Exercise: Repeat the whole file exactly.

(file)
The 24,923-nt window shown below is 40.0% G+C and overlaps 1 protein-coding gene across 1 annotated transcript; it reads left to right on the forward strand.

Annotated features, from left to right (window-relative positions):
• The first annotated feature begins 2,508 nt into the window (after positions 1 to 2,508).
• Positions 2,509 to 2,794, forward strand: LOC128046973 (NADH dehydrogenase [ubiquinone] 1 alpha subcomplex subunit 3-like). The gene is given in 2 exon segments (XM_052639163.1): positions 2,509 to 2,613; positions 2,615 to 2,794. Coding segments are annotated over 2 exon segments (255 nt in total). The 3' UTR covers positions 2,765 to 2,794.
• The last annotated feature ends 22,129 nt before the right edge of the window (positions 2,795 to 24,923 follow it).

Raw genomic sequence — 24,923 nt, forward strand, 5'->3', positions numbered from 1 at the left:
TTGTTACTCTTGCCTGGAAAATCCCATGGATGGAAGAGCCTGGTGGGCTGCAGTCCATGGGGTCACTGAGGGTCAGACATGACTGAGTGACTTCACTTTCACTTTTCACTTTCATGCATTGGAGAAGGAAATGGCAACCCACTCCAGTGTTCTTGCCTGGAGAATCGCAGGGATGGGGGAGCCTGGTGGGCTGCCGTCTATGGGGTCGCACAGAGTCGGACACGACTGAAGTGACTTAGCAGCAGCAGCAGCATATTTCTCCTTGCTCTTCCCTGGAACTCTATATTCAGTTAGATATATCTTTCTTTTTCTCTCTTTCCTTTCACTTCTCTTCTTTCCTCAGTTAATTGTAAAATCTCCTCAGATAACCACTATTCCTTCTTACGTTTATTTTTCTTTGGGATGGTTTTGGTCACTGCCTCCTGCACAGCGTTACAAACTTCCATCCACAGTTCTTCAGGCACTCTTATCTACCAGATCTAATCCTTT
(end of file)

The 24,923-nt window shown below is 40.0% G+C and overlaps 1 protein-coding gene across 1 annotated transcript; it reads left to right on the forward strand.

Annotated features, from left to right (window-relative positions):
• The first annotated feature begins 2,508 nt into the window (after positions 1 to 2,508).
• Positions 2,509 to 2,794, forward strand: LOC128046973 (NADH dehydrogenase [ubiquinone] 1 alpha subcomplex subunit 3-like). The gene is given in 2 exon segments (XM_052639163.1): positions 2,509 to 2,613; positions 2,615 to 2,794. Coding segments are annotated over 2 exon segments (255 nt in total). The 3' UTR covers positions 2,765 to 2,794.
• The last annotated feature ends 22,129 nt before the right edge of the window (positions 2,795 to 24,923 follow it).

Raw genomic sequence — 24,923 nt, forward strand, 5'->3', positions numbered from 1 at the left:
TTGTTACTCTTGCCTGGAAAATCCCATGGATGGAAGAGCCTGGTGGGCTGCAGTCCATGGGGTCACTGAGGGTCAGACATGACTGAGTGACTTCACTTTCACTTTTCACTTTCATGCATTGGAGAAGGAAATGGCAACCCACTCCAGTGTTCTTGCCTGGAGAATCGCAGGGATGGGGGAGCCTGGTGGGCTGCCGTCTATGGGGTCGCACAGAGTCGGACACGACTGAAGTGACTTAGCAGCAGCAGCAGCATATTTCTCCTTGCTCTTCCCTGGAACTCTATATTCAGTTAGATATATCTTTCTTTTTCTCTCTTTCCTTTCACTTCTCTTCTTTCCTCAGTTAATTGTAAAATCTCCTCAGATAACCACTATTCCTTCTTACGTTTATTTTTCTTTGGGATGGTTTTGGTCACTGCCTCCTGCACAGCGTTACAAACTTCCATCCACAGTTCTTCAGGCACTCTTATCTACCAGATCTAATCCTTT